Can bone cancer be mistaken for something else?

What can be mistaken for cancer?

An infection or abscess is perhaps the most common cause behind a mass that is mistaken for a tumor. In addition, cysts may arise from inflamed joints or tendons as a result of injury or degeneration. Inflammatory conditions, such as rheumatoid arthritis, can also result in soft tissue masses.

How do you detect bone cancer?

The most definitive way of diagnosing bone cancer is to take a sample of affected bone and send it to a laboratory for testing. This is known as a biopsy. A biopsy can determine exactly what type of bone cancer you have and what grade it is.

Does bone cancer hurt all the time?

Pain in the area of the tumor is the most common sign of bone cancer. At first, the pain might not be there all the time. It may get worse at night or when the bone is used, such as when walking for a tumor in a leg bone. Over time, the pain can become more constant, and it might get worse with activity.

What does the beginning of bone cancer feel like?

Primary bone cancer initially begins with a tender feeling in the affected bone. In general, bone cancer can be characterized by bone pain, inflammation, stiffness, fractures, and limping.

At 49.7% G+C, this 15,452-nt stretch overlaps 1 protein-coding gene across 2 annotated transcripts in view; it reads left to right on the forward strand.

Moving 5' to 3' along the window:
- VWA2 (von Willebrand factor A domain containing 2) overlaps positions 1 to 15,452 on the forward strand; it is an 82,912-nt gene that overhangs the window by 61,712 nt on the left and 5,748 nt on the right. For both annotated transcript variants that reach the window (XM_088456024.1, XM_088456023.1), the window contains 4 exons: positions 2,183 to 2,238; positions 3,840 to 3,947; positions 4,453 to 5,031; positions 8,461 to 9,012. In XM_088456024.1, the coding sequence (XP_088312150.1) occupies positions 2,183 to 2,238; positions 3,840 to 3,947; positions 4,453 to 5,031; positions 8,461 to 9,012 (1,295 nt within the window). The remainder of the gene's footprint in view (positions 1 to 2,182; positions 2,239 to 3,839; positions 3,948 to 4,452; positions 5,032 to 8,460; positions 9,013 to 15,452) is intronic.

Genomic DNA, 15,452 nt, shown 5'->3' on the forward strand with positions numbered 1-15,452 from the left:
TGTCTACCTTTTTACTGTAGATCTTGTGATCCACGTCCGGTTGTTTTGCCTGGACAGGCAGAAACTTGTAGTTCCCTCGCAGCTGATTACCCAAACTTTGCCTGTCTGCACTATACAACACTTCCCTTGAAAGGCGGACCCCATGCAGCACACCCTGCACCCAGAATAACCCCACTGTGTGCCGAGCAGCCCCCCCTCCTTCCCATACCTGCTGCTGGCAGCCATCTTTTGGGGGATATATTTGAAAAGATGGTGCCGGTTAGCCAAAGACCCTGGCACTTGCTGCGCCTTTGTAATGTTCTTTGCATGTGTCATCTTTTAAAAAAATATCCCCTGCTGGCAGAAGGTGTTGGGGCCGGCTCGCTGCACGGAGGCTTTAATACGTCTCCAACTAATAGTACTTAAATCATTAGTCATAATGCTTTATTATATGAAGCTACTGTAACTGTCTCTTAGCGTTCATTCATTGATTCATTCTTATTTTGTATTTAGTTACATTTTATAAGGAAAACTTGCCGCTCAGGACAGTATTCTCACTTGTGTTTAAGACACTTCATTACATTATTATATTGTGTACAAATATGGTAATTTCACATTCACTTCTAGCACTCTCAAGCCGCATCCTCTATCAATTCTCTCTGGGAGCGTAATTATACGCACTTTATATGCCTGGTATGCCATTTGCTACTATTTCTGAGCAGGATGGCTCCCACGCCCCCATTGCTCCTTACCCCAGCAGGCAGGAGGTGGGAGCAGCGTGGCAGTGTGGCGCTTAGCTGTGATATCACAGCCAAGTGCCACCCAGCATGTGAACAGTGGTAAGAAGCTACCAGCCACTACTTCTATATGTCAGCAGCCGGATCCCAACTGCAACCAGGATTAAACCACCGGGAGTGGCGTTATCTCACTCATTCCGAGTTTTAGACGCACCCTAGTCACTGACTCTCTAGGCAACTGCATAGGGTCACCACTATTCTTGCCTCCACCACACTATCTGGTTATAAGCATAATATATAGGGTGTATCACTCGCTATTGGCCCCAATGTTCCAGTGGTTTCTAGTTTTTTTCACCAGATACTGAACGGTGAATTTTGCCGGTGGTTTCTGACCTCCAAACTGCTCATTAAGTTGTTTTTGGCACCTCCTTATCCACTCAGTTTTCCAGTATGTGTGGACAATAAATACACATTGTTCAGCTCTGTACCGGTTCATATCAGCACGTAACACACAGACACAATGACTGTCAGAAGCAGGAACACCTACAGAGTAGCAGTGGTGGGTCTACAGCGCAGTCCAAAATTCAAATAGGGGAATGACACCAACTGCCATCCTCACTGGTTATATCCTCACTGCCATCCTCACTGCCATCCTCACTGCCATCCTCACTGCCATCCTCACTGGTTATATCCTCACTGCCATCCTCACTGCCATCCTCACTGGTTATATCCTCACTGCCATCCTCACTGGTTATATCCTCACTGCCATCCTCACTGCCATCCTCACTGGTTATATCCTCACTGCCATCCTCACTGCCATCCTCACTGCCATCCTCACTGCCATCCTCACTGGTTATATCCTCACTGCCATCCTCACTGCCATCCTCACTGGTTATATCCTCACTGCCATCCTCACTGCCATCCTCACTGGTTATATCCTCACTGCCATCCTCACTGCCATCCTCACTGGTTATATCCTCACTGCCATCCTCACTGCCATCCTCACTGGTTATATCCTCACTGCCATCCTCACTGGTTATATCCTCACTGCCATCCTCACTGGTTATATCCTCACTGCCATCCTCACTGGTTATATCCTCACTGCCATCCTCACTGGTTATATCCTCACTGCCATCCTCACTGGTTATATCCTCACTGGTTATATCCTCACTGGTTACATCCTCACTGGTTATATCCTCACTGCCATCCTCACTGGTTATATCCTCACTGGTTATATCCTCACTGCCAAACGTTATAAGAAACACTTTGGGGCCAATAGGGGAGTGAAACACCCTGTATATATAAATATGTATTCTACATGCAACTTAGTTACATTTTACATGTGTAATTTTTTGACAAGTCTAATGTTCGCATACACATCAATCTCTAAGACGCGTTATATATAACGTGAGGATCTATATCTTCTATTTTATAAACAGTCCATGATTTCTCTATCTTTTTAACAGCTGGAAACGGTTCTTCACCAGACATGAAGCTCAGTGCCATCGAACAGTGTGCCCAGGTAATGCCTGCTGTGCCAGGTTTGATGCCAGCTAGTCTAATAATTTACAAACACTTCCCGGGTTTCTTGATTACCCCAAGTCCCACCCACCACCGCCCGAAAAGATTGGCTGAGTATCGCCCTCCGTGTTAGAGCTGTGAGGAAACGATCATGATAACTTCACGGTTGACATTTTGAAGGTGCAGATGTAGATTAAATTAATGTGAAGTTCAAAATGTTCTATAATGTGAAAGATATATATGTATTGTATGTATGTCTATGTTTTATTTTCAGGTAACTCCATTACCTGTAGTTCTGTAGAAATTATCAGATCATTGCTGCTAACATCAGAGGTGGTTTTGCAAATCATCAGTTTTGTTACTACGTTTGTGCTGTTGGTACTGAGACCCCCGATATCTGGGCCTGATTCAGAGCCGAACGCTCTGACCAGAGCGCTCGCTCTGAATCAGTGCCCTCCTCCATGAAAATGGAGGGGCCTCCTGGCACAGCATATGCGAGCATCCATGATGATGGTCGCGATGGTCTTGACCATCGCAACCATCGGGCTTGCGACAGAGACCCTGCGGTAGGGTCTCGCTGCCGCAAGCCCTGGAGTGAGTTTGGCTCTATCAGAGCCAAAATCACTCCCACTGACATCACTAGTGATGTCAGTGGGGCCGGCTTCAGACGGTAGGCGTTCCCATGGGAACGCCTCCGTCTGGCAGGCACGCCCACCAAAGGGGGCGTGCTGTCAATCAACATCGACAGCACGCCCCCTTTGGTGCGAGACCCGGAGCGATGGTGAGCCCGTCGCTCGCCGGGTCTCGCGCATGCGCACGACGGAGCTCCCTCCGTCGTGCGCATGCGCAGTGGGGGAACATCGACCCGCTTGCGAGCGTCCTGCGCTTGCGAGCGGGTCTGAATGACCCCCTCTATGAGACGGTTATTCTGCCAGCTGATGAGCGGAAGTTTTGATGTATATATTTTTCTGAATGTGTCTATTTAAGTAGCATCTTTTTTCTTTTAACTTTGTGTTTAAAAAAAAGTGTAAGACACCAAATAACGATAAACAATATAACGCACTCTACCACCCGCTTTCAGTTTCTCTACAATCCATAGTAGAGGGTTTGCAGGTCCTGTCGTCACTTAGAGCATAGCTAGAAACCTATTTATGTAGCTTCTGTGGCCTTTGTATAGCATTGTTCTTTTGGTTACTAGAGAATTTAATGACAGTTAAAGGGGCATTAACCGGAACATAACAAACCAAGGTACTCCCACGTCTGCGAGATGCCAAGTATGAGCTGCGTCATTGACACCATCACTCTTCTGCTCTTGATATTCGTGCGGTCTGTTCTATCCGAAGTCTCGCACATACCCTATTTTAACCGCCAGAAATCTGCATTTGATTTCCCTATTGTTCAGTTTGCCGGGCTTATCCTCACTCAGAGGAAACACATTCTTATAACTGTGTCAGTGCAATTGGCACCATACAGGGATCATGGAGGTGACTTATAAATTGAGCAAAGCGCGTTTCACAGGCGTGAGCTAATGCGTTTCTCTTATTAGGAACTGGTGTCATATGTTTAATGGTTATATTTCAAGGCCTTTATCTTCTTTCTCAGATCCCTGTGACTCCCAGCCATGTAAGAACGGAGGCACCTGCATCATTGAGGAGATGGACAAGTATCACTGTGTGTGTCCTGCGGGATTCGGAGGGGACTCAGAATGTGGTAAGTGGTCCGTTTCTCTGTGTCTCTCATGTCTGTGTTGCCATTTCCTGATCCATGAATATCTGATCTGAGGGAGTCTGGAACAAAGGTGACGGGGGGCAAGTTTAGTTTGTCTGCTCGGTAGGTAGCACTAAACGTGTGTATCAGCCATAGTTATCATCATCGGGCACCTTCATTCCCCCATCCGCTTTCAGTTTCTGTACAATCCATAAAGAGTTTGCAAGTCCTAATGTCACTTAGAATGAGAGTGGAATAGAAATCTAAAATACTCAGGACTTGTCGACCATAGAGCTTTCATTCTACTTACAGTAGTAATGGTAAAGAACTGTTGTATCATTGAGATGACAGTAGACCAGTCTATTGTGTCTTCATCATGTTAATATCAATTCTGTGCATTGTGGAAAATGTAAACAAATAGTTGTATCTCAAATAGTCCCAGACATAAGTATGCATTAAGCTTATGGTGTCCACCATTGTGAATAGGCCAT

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Does bone cancer spread fast?

Bone metastasis often means cancer has progressed to an advanced stage that isn’t curable. But not all bone metastasis progresses rapidly. In some cases, it progresses more slowly and can be treated as a chronic condition that needs careful management.

How often is cancer misdiagnosed?

It is estimated that approximately 10 to 20 percent of all cases of cancer are misdiagnosed. One study found that about 28 percent of the mistakes made out of 583 cases were life threatening or life altering.

How long do you have to live if you have bone cancer?

The overall five-year survival rate for all bone cancers in adults and children is about 70%. Chondrosarcomas in adults have an overall five-year survival rate of about 80%. The five-year survival rate specifically for localized osteosarcomas is about 60%-80%.

Do cancerous lumps hurt?

Cancer lumps usually don’t hurt. If you have one that doesn’t go away or grows, see your doctor. Night sweats. In middle-aged women, it can be a symptom of menopause, but it’s also a symptom of cancer or an infection.

Is bone cancer a death sentence?

The 5-year survival rate of people with osteosarcoma is 60%. If the cancer is diagnosed at the localized stage, the 5-year survival rate is 74%. If the cancer has spread to surrounding tissues or organs and/or the regional lymph nodes, the 5-year survival rate is 66%.

Who is most likely to get bone cancer?

Age. The risk of osteosarcoma is highest for those between the ages of 10 and 30, especially during the teenage growth spurt. This suggests there may be a link between rapid bone growth and risk of tumor formation. The risk goes down in middle age, but rises again in older adults (usually over the age of 60).

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